Even this rule has a caveat, though. In its petition instructions for candidates, the department notes that the 2018 ruling expressly applies only to the parties that brought the suit.

While the agency has opted to apply the rule uniformly, it notes that other parties’ signatures — like those of the Forward Party, for instance — could be challenged on the basis that the court’s ruling didn’t explicitly apply to them.

“In the event that objections to a nomination paper were filed by a qualified elector, the court would determine on its own authority whether to enforce the signature requirement imposed by [the Election Code],” the Department of State wrote in the instructions.

Forward Party political director Craig Snyder says it’s aiming to collect at least 5,000 signatures for its slate to avoid challenges, and feels relatively confident about the requirement.

The party’s choice for attorney general is health care industry lawyer Eric Settle, a former Republican from Montgomery County. For treasurer, the party wants to run Chris Foster, a former Democrat from Allegheny County who, according to his LinkedIn account, has primarily worked as a tennis pro.

“It's a doable thing,” Snyder said, noting that the party has until Aug. 1 to file. “We have a significant number of volunteers around the state and we're going to work hard at it.”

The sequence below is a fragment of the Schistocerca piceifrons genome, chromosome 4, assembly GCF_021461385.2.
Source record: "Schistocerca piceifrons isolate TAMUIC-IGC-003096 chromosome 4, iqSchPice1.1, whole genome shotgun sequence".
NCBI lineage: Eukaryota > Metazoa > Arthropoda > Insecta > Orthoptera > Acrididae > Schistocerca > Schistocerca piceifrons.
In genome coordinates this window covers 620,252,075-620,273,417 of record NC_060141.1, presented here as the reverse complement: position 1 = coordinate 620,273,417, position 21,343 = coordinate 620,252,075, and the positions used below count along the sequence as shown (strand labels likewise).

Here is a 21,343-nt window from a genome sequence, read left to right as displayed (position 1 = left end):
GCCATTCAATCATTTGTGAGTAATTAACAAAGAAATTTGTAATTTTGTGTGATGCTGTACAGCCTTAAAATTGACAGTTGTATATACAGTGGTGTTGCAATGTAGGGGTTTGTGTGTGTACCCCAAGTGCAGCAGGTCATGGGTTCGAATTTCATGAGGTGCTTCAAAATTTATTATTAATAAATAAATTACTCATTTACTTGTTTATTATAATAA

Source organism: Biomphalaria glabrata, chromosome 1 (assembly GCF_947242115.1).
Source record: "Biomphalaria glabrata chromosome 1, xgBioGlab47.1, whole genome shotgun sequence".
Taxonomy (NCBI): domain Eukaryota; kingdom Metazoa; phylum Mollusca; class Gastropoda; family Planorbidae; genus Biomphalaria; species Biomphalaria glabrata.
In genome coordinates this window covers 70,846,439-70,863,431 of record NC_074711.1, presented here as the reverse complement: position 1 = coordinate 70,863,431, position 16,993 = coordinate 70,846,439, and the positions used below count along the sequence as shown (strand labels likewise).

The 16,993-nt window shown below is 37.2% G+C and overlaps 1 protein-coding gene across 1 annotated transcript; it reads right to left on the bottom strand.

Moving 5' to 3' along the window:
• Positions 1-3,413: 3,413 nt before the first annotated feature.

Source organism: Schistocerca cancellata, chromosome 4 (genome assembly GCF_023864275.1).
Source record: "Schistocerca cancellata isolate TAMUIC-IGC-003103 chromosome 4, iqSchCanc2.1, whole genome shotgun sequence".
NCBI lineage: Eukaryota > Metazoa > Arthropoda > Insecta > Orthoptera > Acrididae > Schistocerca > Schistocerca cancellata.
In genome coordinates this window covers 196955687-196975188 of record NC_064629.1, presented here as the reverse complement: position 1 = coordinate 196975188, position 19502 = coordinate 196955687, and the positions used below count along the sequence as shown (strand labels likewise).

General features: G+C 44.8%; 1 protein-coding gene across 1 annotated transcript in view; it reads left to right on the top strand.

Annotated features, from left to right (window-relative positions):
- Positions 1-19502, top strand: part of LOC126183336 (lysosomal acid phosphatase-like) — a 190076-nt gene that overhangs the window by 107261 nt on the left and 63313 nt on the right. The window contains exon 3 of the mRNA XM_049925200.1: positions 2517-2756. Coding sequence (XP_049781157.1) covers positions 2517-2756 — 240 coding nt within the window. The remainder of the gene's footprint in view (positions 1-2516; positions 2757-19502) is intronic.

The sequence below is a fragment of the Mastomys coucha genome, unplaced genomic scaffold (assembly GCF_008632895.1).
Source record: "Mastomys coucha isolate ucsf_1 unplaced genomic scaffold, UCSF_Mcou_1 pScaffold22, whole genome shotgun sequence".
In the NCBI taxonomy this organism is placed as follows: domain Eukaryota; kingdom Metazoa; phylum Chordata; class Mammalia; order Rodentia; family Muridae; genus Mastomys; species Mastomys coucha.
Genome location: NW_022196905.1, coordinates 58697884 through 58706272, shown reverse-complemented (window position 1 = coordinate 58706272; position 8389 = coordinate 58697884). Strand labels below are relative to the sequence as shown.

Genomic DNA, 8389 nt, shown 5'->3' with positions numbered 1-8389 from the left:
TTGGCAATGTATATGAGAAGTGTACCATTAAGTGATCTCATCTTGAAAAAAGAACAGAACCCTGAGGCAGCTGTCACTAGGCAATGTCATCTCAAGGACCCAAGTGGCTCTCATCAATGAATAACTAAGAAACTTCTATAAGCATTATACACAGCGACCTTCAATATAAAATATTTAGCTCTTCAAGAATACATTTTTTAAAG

Otter said he’s seen candidates who significantly exceeded their signature threshold get kicked off due to technical problems. These issues aren’t generally fraud-related, he said — often, signers put down a zip code instead of a date, or write the address where they currently live rather than the one where they’re registered to vote.

“There's a minimum 30% error rate,” he estimated. “Realistically, you need double or triple that [minimum required signature] number.”

Snyder says the Forward Party’s larger goal happens at the polls.

It wants to qualify as a minor political party, which would allow voters here to register as members. The two non-major parties that have this status in Pennsylvania are the Green and Libertarian Parties.

To earn that status, a party’s candidate must get at least 2% of the highest statewide vote-getter’s total; they must also earn at least 2% of the top countywide vote-getter's total in a minimum of 10 counties.

For example, a statewide Forward Party candidate would have needed to win a little over 69,000 votes in 2020 — 2% of the 3.5 million votes Joe Biden received that cycle — to become a minor party the following year.

Snyder acknowledges that victory is a long shot for any non-major party. But he thinks getting on the ballot and hitting the 2% benchmark that makes the Forward Party a registration option could be an attainable goal this year.

“You're going to see incredible amounts of money spent, you're going to see unprecedented vitriol and negativity,” he said of this year’s presidential election. “We think there is an exhausted majority of people out there who are looking for the alternative that we're providing.”